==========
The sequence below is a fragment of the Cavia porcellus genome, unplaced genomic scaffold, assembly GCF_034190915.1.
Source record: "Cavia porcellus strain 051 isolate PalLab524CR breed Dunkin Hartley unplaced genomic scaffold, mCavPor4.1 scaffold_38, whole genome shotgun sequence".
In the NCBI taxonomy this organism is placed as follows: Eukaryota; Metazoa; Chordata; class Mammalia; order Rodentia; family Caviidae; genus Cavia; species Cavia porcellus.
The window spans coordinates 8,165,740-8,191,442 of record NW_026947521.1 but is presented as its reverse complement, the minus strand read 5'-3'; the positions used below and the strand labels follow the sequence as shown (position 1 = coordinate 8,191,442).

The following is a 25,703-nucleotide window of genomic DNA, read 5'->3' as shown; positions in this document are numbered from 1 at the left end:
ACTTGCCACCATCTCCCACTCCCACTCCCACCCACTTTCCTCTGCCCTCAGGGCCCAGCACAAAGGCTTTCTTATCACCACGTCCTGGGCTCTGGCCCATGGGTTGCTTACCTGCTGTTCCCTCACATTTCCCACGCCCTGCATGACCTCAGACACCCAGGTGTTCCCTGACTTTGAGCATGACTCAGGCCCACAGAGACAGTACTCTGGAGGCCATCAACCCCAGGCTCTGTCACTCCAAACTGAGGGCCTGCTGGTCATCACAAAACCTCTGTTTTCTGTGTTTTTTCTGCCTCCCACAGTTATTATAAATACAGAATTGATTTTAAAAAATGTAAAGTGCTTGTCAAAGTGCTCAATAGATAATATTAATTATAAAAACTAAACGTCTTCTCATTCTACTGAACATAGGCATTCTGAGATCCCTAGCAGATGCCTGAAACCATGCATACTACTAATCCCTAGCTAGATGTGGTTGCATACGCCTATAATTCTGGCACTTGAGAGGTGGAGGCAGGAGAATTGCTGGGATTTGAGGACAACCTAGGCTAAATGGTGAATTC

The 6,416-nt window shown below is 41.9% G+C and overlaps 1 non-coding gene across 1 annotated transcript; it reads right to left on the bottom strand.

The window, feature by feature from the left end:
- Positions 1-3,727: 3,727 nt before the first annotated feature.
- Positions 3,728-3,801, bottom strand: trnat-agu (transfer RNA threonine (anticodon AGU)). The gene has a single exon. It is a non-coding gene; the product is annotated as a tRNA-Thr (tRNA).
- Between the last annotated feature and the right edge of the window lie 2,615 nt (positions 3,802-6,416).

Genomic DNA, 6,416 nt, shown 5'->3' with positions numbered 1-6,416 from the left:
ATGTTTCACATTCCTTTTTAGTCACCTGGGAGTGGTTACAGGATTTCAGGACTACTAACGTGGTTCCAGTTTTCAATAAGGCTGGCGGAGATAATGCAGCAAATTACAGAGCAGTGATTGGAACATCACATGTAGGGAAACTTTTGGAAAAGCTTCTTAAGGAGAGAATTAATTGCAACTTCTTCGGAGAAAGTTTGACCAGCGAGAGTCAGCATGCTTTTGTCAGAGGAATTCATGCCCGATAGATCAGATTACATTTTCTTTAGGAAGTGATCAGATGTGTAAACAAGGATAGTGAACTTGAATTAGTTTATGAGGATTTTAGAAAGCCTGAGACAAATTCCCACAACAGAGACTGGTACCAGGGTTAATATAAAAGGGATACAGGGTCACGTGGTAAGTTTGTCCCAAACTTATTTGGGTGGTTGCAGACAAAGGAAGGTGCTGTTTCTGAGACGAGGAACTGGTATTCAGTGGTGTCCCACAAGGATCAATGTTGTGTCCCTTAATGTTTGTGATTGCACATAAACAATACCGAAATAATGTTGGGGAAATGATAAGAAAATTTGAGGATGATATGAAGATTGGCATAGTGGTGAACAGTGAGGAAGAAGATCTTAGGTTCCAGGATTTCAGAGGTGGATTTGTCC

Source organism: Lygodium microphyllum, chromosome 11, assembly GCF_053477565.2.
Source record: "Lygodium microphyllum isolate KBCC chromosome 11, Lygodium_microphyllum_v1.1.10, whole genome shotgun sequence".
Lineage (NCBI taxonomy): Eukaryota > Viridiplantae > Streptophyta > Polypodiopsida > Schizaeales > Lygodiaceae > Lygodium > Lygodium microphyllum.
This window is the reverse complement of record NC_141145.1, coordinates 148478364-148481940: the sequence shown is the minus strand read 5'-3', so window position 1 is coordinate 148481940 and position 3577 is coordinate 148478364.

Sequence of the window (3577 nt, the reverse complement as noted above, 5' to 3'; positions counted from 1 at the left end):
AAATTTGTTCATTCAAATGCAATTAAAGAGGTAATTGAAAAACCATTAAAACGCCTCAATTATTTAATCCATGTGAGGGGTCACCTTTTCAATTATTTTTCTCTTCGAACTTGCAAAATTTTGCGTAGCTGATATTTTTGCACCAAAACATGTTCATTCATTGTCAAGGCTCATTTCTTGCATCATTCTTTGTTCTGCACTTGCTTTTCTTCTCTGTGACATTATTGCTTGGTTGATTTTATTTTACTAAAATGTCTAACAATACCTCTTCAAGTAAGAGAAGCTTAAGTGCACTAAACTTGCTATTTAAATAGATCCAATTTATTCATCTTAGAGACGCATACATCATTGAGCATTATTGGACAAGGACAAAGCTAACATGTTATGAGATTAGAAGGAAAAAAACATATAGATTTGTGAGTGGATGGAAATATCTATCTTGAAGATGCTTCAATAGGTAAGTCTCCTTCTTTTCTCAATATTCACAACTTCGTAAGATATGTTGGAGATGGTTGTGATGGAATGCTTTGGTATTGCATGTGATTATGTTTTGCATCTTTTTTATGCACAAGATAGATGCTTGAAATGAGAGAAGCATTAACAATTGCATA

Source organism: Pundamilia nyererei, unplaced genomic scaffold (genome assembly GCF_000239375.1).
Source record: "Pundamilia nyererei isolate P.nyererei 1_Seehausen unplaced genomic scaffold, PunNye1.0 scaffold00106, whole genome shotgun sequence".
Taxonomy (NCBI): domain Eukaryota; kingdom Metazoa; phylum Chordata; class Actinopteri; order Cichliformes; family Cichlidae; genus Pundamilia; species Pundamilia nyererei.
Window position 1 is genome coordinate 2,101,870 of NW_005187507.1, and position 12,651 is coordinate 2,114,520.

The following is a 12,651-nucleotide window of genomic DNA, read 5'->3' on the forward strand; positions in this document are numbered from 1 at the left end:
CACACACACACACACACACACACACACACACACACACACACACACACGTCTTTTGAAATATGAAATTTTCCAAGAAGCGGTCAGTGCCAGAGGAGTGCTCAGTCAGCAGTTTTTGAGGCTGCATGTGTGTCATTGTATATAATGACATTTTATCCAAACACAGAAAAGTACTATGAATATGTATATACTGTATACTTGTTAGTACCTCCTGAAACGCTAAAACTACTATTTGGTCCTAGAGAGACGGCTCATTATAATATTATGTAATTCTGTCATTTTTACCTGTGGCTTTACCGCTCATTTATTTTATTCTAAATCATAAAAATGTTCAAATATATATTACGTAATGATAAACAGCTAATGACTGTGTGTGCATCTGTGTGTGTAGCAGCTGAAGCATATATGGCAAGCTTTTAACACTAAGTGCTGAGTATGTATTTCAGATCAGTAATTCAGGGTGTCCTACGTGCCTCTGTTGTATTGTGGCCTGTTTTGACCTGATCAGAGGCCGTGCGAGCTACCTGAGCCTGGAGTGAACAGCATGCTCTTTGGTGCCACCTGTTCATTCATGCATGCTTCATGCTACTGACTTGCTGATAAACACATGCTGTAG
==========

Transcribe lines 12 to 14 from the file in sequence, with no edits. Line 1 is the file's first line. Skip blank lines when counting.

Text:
Genomic DNA, 6,416 nt, shown 5'->3' with positions numbered 1-6,416 from the left:
ATGTTTCACATTCCTTTTTAGTCACCTGGGAGTGGTTACAGGATTTCAGGACTACTAACGTGGTTCCAGTTTTCAATAAGGCTGGCGGAGATAATGCAGCAAATTACAGAGCAGTGATTGGAACATCACATGTAGGGAAACTTTTGGAAAAGCTTCTTAAGGAGAGAATTAATTGCAACTTCTTCGGAGAAAGTTTGACCAGCGAGAGTCAGCATGCTTTTGTCAGAGGAATTCATGCCCGATAGATCAGATTACATTTTCTTTAGGAAGTGATCAGATGTGTAAACAAGGATAGTGAACTTGAATTAGTTTATGAGGATTTTAGAAAGCCTGAGACAAATTCCCACAACAGAGACTGGTACCAGGGTTAATATAAAAGGGATACAGGGTCACGTGGTAAGTTTGTCCCAAACTTATTTGGGTGGTTGCAGACAAAGGAAGGTGCTGTTTCTGAGACGAGGAACTGGTATTCAGTGGTGTCCCACAAGGATCAATGTTGTGTCCCTTAATGTTTGTGATTGCACATAAACAATACCGAAATAATGTTGGGGAAATGATAAGAAAATTTGAGGATGATATGAAGATTGGCATAGTGGTGAACAGTGAGGAAGAAGATCTTAGGTTCCAGGATTTCAGAGGTGGATTTGTCC

Source organism: Lygodium microphyllum, chromosome 11, assembly GCF_053477565.2.